In my previous post I talked about how much I learn from going on trips with persons-of-character. In this post I am going to talk about how much I learn from going on trips alone — “Solo”.
I really enjoy my own company (is that “normal”?). Overall, I like the person that I am. I know that I have plenty of imperfections, but my relationship to those imperfections is one of acceptance (and even of “amused observation”).
Going on a solo is exciting for me. I enjoy the kind of thinking that being alone for 6 or 7 days allows.
When I am on a solo I usually select routes that minimize the chance of me seeing other people. Being alone and seeing other people is “OK”, but being alone and NOT seeing anybody else for 6 or 7 days is awesome. This may explain why I do so much bushwacking (wilderness travel without trails). When I am alone, I want to be really alone.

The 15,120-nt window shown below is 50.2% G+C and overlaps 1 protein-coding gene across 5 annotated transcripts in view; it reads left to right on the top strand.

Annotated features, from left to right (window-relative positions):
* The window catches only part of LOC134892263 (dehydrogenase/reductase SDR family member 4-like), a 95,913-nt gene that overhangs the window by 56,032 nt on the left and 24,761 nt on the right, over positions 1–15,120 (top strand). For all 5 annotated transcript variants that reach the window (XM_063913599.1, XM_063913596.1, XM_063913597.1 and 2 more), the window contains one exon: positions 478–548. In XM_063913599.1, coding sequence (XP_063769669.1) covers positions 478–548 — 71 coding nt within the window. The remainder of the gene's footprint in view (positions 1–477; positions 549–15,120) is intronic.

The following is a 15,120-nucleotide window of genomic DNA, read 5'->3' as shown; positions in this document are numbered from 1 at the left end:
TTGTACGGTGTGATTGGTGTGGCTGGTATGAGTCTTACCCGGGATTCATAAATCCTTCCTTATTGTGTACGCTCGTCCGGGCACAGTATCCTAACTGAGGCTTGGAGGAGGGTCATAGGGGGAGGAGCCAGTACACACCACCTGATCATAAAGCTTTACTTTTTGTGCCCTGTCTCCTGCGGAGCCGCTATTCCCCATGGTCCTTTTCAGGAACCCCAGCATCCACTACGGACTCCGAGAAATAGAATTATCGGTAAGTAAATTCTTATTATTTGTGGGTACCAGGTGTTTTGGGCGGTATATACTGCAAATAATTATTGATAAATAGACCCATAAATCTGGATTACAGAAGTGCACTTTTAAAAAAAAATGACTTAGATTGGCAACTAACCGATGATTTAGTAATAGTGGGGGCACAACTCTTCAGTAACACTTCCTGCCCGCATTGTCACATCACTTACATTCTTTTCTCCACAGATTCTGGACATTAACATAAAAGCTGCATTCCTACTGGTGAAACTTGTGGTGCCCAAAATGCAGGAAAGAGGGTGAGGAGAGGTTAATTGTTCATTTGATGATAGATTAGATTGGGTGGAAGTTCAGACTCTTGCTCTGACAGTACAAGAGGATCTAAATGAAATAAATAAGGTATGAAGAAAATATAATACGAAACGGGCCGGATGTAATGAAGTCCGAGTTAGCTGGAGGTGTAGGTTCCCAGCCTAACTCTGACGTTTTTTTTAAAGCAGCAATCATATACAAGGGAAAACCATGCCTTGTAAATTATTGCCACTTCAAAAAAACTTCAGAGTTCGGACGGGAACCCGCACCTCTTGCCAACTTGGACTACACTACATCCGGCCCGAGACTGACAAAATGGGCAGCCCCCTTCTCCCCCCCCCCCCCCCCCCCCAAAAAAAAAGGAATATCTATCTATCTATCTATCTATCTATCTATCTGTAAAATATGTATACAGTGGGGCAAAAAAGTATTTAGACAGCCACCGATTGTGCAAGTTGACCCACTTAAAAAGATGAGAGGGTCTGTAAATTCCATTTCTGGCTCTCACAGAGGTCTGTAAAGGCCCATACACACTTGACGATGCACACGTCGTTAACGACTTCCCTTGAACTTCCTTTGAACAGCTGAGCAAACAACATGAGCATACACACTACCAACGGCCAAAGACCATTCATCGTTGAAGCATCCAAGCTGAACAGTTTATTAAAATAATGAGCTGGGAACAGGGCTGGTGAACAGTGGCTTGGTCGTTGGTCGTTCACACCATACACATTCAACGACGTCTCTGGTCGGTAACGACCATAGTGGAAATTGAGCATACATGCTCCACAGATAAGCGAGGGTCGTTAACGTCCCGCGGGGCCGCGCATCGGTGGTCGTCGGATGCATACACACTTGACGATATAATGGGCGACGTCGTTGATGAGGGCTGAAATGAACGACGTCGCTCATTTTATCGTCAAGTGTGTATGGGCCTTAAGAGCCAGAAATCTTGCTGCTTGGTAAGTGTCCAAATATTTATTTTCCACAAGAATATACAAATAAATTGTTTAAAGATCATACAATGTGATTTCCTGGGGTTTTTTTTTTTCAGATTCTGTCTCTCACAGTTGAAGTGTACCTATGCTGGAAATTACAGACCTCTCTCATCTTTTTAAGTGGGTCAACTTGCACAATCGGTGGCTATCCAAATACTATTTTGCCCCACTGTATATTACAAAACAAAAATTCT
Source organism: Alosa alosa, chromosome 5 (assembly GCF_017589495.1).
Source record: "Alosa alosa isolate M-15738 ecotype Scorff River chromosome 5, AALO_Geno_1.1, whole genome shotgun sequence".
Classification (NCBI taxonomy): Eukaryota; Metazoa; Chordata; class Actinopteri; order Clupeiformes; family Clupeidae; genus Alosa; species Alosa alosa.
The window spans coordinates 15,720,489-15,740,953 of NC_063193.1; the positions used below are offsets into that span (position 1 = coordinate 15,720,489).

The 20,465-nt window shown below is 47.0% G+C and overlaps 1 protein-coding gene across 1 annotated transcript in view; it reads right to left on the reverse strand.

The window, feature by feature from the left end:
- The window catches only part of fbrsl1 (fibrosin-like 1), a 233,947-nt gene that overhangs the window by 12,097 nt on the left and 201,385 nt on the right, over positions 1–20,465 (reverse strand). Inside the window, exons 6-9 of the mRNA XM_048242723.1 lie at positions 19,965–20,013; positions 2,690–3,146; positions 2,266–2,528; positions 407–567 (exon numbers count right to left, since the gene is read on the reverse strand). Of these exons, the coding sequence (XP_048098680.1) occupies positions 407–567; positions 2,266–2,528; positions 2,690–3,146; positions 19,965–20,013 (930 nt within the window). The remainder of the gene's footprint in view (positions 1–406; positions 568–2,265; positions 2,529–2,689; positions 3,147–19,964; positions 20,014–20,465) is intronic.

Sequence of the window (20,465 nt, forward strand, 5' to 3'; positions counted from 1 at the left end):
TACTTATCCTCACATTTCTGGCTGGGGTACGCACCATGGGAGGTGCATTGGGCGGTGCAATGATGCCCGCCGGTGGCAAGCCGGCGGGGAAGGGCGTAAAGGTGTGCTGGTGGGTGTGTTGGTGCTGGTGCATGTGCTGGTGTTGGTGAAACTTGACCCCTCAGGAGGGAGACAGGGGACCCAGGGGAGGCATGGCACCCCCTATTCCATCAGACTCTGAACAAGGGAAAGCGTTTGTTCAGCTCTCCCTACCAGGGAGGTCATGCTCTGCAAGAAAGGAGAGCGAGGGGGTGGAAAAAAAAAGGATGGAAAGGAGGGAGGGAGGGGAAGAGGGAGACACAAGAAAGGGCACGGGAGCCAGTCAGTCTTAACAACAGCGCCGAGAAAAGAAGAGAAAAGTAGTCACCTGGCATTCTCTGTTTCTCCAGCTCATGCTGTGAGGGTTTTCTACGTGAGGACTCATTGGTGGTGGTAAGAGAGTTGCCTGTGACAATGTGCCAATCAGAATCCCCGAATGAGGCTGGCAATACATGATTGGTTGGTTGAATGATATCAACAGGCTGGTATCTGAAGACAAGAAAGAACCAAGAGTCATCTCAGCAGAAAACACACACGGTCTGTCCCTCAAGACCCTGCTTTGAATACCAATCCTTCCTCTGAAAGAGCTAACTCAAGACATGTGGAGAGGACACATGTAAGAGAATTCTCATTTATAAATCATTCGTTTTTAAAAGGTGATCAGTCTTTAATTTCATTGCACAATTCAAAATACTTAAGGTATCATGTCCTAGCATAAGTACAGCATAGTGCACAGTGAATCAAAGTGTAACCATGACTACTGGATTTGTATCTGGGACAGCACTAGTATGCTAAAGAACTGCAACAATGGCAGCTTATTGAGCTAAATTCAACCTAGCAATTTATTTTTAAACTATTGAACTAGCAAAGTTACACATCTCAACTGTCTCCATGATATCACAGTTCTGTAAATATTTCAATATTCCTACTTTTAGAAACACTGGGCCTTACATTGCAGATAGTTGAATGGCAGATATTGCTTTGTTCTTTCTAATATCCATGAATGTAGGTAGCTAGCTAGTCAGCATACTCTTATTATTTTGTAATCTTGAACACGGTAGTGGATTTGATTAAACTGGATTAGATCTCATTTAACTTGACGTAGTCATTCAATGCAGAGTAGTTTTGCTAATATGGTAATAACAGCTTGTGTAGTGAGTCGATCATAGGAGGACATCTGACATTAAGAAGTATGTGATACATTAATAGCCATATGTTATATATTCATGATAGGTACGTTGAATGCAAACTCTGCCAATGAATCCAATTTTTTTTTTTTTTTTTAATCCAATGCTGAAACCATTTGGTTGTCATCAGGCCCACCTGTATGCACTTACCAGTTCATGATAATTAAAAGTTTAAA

When I am on a solo I am more intuitive. I make more decisions based on “just because” than I would if I was travelling with someone else. When I am hiking with someone I need to justify (explain) my decisions (and rightly so). But when I am by myself I can tap into my intuition more. This doesn’t mean that I abandon logic, or jeopardize safety, it just means that I tap into more information sources. I give myself permission to follow more hunches and give more credence to non-obvious information … because I am the only one who has to live with the consequences of a hunch that doesn’t quite work out.
I have had many, many good (great) trips with persons-of-character. And I have also had many, many good (great) solo trips. Solo trips are different than trips with other people. I like both kinds of trips, and I like the differences between them.